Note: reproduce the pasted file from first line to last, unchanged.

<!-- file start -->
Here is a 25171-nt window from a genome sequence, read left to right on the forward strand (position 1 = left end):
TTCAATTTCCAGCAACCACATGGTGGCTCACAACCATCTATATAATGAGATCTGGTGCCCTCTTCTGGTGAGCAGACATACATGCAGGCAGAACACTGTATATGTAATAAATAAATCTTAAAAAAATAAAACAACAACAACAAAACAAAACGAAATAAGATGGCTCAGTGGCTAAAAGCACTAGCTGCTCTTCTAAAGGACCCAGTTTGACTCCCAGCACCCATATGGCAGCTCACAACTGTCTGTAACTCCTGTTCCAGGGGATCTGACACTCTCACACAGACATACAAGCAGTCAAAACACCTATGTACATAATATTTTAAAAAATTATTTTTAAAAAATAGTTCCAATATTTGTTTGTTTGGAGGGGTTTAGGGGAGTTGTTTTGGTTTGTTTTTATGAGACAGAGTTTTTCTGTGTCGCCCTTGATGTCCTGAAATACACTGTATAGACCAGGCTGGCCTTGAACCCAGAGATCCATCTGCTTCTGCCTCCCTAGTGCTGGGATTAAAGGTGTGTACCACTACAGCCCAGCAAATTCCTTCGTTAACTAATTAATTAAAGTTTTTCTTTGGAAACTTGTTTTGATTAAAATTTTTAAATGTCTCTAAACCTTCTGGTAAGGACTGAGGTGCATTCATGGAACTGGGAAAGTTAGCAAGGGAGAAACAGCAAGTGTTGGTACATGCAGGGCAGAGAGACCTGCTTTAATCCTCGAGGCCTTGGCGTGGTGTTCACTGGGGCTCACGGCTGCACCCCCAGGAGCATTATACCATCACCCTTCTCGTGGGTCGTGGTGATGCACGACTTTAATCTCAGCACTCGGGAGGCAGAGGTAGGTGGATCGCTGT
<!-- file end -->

Here is a 25171-nt window from a genome sequence, read left to right on the forward strand (position 1 = left end):
TTCAATTTCCAGCAACCACATGGTGGCTCACAACCATCTATATAATGAGATCTGGTGCCCTCTTCTGGTGAGCAGACATACATGCAGGCAGAACACTGTATATGTAATAAATAAATCTTAAAAAAATAAAACAACAACAACAAAACAAAACGAAATAAGATGGCTCAGTGGCTAAAAGCACTAGCTGCTCTTCTAAAGGACCCAGTTTGACTCCCAGCACCCATATGGCAGCTCACAACTGTCTGTAACTCCTGTTCCAGGGGATCTGACACTCTCACACAGACATACAAGCAGTCAAAACACCTATGTACATAATATTTTAAAAAATTATTTTTAAAAAATAGTTCCAATATTTGTTTGTTTGGAGGGGTTTAGGGGAGTTGTTTTGGTTTGTTTTTATGAGACAGAGTTTTTCTGTGTCGCCCTTGATGTCCTGAAATACACTGTATAGACCAGGCTGGCCTTGAACCCAGAGATCCATCTGCTTCTGCCTCCCTAGTGCTGGGATTAAAGGTGTGTACCACTACAGCCCAGCAAATTCCTTCGTTAACTAATTAATTAAAGTTTTTCTTTGGAAACTTGTTTTGATTAAAATTTTTAAATGTCTCTAAACCTTCTGGTAAGGACTGAGGTGCATTCATGGAACTGGGAAAGTTAGCAAGGGAGAAACAGCAAGTGTTGGTACATGCAGGGCAGAGAGACCTGCTTTAATCCTCGAGGCCTTGGCGTGGTGTTCACTGGGGCTCACGGCTGCACCCCCAGGAGCATTATACCATCACCCTTCTCGTGGGTCGTGGTGATGCACGACTTTAATCTCAGCACTCGGGAGGCAGAGGTAGGTGGATCGCTGT